A SUICIDE bomber driving a pick-up truck loaded with explosives struck at a bustling market in Baghdad, killing at least 36 people.
The attack was claimed by Daesh hours after French president François Hollande arrived in the Iraqi capital.
The bomb went off in a fruit and vegetable market that was packed with day labourers. A total of 52 people were wounded.
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During a press conference with Hollande, Prime Minister Haider al-Abadi said the bomber claimed to be hiring day labourers. Once the workers gathered around, he detonated the vehicle.
Daesh claimed the attack on a militant website often used by the extremists.
It was the third Daesh-claimed attack in as many days in and around Baghdad, underscoring the threat still posed by the group despite setbacks elsewhere in the country over the past year, including in and around Mosul.
The attack took place in Sadr City, a vast Shiite district in eastern Baghdad that has been repeatedly targeted by Sunni extremists since the 2003 US-led invasion.
Shiite militiamen loyal to Muqtada al-Sadr, the firebrand cleric after whose family the neighbourhood is named, were seen evacuating bodies in their trucks before ambulances arrived.
Dead bodies were scattered across the bloody pavement alongside fruit, vegetables and labourers’ shovels and axes. A minibus filled with dead passengers was on fire.
Asaad Hashim, an owner of a mobile phone store nearby, described how the labourers pushed and shoved around the bomber’s vehicle, trying to get hired.
“Then a big boom came, sending them up into the air,” said the 28-year old, who suffered shrapnel wounds to his right hand. He blamed “the most ineffective security forces in the world” for failing to prevent the attack.
An angry crowd cursed the government, even after a representative of al-Sadr tried to calm them.
Late last month, Iraqi authorities started removing some of the checkpoints around Baghdad in a bid to ease traffic in the capital.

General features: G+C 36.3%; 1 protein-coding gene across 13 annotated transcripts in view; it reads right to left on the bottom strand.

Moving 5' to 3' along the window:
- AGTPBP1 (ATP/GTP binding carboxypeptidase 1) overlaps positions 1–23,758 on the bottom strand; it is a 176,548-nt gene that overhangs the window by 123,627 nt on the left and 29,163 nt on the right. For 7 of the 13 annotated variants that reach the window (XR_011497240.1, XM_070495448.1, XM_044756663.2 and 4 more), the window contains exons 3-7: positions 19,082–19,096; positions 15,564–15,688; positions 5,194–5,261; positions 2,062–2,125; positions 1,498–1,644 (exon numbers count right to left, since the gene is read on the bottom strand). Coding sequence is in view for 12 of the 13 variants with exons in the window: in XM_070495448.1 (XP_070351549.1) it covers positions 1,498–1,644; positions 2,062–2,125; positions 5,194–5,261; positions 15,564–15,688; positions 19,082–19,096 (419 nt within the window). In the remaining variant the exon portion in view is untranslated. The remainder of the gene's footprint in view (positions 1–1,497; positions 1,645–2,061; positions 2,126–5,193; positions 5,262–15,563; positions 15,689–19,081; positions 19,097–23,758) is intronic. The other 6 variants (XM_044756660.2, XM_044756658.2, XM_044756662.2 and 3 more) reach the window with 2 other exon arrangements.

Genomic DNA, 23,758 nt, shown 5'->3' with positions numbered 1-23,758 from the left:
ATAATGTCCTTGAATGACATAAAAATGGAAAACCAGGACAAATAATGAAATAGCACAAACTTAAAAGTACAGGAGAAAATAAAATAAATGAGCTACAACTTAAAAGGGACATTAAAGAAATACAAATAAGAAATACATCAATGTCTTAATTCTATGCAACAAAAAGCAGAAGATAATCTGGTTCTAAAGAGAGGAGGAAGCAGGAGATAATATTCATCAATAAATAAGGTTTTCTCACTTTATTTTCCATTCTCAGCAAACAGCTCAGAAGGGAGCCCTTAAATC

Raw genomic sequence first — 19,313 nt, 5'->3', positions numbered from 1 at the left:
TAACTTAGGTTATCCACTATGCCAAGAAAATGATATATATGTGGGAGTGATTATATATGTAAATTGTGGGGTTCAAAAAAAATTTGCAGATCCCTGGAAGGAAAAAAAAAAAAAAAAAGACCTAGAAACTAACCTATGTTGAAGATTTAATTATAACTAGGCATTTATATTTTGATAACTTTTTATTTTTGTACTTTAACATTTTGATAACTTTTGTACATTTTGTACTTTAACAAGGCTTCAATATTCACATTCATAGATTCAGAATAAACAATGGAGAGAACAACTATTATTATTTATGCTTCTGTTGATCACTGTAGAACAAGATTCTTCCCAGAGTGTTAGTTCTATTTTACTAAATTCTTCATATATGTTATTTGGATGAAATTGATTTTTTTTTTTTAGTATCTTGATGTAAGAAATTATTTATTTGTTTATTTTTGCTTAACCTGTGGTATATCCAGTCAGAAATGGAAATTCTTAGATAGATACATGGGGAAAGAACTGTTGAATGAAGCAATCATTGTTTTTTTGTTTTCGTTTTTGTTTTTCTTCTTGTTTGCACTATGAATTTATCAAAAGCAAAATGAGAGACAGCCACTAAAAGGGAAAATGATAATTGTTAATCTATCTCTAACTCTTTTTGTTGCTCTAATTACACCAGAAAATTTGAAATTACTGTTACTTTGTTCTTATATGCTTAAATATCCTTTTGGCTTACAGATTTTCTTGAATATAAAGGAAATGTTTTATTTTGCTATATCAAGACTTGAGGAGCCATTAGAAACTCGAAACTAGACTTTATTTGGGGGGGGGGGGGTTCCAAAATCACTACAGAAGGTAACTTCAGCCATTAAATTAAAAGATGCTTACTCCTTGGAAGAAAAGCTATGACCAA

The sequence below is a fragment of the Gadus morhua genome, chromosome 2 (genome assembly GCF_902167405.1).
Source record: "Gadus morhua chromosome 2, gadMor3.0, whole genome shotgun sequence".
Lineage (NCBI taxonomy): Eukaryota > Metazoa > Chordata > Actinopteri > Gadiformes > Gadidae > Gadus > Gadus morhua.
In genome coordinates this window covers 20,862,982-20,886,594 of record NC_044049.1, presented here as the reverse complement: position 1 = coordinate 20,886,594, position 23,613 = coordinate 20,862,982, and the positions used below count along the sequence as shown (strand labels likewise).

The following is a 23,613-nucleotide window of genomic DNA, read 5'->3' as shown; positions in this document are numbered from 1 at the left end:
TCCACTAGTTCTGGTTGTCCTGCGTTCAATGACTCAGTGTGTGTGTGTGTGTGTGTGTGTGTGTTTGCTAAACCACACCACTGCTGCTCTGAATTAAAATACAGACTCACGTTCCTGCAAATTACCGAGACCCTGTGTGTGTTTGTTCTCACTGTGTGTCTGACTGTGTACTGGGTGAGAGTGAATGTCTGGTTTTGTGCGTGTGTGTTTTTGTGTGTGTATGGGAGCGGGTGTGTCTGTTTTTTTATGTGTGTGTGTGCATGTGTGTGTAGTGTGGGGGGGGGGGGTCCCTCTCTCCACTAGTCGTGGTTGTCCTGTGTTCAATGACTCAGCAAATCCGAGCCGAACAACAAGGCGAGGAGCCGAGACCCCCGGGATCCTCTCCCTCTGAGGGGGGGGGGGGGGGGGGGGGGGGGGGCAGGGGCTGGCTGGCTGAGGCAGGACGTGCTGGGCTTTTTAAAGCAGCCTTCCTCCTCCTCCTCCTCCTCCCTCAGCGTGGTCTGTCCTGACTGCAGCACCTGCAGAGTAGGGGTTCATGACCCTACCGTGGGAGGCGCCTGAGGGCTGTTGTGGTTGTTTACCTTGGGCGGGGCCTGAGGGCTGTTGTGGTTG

“We have no idea who will kill at any moment and who’s supposed to protect us,” said Ali Abbas, a 40-year-old father of four who was hurled over his vegetable stand by the blast.
“If the securities forces can’t protect us, then allow us to do the job,” he added.
Three smaller bombings in the city yesterday killed another seven civilians and wounded at least 30.
Hollande meanwhile met with al-Abadi and President Fuad Masum, and was expected to travel to the self-governing northern Kurdish region to meet French troops and officials.
Iraqi troops, backed by a US-led coalition, are fighting Daesh in a bid to retake Mosul in the north.
Iraqi state TV said Hollande will discuss increasing support for Iraq and the latest developments in the 10-week-old offensive.
Hollande promised that France would remain a long-term ally of Iraq and called for co-ordination between intelligence services “in a spirit of great responsibility”, in remarks carried by his official Twitter account.
France is part of the US-led coalition formed in 2014 to fight Daesh after the extremist group seized large areas in Iraq and Syria. France has suffered multiple attacks claimed by the extremist group.
Since the Mosul operation started in October, Iraqi forces have seized about a quarter of the city.